Naturally, the Everglades experiences a very wet rainy season from about May to November, and a very dry season during the rest of the year. In the wet season, wildlife like deer take refuge on “tree islands” to stay above the water; in the dry season, fish and other aquatic animals are concentrated into holes dug by alligators that retain water, providing a veritable feast for any predator looking for a meal. The Everglades needs these natural cycles, but the people of Florida need water year-round. With its drained agricultural land, the Everglades system now holds less water overall than it used to, sending any excess water out to tide. And since Florida lacks deep aquifers, the plentiful rainfall received in the rainy season is mostly not stored for use during the dry season.
Adornato feels that CERP is spending extra money on risky projects in order to store water without harming the sugar industry. He is critical of the plans to use Aquifer Storage and Recovery (ASR) wells, which entail injecting water deep into the ground during the rainy season for use during the dry season. He prefers the approach of former Republican Governor Charlie Crist who, he says, “pretty much expended all of his political capital,” in an effort to acquire the land of U.S. Sugar Corporation to use it for water storage and cleanup, delivering clean water to the Everglades.
Crist’s plan, first announced in 2008, initially proposed purchasing 187,000 acres for $1.75 billion. By 2010, the area was reduced to 26,800 acres, or 14 percent of the original area, and the cost was down to $197 million. However, a 2010 New York Times article revealed that the deal might have helped U.S. Sugar Corporation as much or more as it helped the Everglades: “United States Sugar dictated many of the terms of the deal as state officials repeatedly made decisions against the immediate needs of the Everglades and the interests of taxpayers.”
The initial deal would have put U.S. Sugar, which was mired in debt, out of business by purchasing all of its land, but the downsized deal leaves it in business but sells off its citrus groves, which were not profitable for citrus anymore (and some say are useless for restoration) due to a plant disease epidemic. U.S. Sugar was represented in the deal’s negotiations by Gunster, a law firm whose chairman, George LeMieux, was Governor Crist’s chief of staff.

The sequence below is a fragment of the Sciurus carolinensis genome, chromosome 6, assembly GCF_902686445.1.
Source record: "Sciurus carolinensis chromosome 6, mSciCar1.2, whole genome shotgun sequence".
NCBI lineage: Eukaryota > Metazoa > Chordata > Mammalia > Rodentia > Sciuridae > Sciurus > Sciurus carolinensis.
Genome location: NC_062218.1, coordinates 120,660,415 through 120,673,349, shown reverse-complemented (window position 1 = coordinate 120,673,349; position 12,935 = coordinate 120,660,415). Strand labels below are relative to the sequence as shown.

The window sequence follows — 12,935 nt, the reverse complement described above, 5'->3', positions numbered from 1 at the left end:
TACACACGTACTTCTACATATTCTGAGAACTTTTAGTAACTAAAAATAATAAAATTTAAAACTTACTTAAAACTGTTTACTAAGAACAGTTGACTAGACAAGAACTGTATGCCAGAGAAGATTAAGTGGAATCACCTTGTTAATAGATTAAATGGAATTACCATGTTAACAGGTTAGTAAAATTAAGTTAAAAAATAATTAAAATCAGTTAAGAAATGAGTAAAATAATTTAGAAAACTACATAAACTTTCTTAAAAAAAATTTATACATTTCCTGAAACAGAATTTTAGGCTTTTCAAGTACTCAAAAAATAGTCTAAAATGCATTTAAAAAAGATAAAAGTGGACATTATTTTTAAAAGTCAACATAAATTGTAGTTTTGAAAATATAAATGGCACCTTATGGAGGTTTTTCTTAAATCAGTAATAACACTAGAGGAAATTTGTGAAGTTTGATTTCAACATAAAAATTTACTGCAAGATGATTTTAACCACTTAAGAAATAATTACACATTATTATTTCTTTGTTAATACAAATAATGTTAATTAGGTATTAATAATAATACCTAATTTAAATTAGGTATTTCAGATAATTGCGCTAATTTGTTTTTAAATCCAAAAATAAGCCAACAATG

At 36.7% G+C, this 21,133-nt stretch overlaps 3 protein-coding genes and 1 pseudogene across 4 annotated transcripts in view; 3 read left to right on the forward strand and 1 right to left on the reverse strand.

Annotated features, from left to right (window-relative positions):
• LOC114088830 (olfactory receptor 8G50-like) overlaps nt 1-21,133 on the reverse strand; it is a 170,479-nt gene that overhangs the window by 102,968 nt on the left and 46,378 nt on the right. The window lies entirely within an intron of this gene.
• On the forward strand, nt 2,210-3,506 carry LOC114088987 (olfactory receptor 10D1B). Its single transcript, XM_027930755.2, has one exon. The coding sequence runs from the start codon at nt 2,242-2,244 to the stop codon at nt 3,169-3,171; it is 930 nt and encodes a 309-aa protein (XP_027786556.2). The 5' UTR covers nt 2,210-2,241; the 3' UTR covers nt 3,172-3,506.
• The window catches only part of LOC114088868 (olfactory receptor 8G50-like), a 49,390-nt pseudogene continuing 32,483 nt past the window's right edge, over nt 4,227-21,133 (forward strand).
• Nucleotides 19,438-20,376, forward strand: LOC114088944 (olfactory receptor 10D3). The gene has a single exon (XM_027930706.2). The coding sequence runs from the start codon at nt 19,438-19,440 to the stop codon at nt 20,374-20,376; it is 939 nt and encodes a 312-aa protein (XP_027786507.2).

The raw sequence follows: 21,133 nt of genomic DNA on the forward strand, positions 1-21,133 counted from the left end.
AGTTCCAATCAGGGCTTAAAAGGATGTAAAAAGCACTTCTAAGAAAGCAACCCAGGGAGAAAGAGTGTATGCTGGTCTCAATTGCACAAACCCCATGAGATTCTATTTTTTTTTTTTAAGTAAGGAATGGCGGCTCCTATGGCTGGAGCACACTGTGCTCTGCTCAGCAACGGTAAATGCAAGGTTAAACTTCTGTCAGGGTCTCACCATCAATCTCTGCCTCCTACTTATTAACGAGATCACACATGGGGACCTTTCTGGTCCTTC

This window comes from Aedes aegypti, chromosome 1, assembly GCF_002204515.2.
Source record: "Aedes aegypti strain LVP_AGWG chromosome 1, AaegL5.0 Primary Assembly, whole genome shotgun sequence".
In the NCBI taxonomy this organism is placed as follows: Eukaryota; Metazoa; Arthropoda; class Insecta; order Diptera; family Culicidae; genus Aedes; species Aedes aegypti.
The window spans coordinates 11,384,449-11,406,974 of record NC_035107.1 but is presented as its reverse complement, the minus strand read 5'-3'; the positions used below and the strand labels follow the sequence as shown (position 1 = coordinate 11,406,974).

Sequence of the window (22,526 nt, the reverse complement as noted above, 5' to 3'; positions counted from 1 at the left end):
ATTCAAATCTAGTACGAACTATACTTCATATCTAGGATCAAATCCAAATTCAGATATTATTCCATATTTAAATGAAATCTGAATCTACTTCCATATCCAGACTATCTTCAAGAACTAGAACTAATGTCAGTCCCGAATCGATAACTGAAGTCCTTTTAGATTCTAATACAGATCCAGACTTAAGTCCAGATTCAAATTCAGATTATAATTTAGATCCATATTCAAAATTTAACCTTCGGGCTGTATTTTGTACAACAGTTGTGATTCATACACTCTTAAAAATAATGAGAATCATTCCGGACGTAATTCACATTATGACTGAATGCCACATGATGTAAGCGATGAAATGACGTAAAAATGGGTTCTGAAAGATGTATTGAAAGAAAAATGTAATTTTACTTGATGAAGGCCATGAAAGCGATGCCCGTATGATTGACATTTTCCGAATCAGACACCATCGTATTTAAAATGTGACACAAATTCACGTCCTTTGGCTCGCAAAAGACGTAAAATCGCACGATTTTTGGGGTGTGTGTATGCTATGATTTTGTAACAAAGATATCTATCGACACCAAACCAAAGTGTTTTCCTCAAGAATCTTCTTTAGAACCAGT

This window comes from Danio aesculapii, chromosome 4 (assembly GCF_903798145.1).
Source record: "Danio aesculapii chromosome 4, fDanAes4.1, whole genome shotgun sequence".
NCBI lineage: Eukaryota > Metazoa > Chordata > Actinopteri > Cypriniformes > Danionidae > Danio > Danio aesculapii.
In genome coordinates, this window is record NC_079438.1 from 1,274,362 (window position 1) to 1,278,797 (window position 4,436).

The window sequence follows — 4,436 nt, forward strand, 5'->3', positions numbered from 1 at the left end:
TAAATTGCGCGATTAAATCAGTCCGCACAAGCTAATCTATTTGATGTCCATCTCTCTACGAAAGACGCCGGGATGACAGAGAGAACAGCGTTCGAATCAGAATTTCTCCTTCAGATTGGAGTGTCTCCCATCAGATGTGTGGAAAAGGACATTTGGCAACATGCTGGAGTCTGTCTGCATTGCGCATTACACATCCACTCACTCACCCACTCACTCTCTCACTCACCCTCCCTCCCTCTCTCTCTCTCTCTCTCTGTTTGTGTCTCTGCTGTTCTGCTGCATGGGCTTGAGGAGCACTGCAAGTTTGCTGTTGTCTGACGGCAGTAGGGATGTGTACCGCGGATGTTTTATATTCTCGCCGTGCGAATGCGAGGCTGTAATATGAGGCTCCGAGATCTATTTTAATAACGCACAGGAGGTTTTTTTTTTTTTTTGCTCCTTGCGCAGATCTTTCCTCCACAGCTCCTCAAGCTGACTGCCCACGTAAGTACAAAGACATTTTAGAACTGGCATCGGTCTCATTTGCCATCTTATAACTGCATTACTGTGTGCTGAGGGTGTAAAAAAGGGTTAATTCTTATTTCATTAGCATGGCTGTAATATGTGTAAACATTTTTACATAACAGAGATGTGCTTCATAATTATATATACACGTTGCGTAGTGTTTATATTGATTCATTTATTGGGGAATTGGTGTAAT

Understanding how various restoration schemes will affect both the Everglades and Florida’s sugar industry (which enjoys a symbiotic relationship with both major American political parties) is complex, but even those who care deeply for the Everglades understand the issue in the context of believing sugar is a necessity. Adornato says that he does not simply have a sweet tooth, he has “sweet teeth,” and sugar has to come from somewhere. “The bottom line is that sugar grown in Florida does not pay the consequences for its impact.”
Sadler, who unsuccessfully campaigned to assess a penny per pound “polluter pays” fee on sugar companies, agrees, noting that if sugar is not grown in Florida, where we have some environmental and worker protections, it will be grown elsewhere in the world where conditions may be worse.
While sugar consumption is not a necessity, production is going up, not down, given the popularity of biofuels and the relative efficiency of sugarcane compared to other feedstocks. But perhaps the answer is not giving up sugar but reducing our intake to reduce its ecological footprint as well. Sugar ranks alongside factory farmed animal products as unsustainably produced foods that Americans eat in quantities greater than are healthy.
Likewise, both foods benefit from lax federal environmental standards that stick taxpayers with the bill to clean up pollution or simply force citizens to live with a mess that is never cleaned up, and producers of both foods benefit from federal commodity policies that make their products more profitable. Most of all, both tell of a broken political process in which the needs of the majority are overlooked as long as a powerful and wealthy few finance the political campaigns of both Democrats and Republicans.
Jill Richardson is the founder of the blog La Vida Locavore and a member of the Organic Consumers Association policy advisory board. She is the author of Recipe for America: Why Our Food System Is Broken and What We Can Do to Fix It..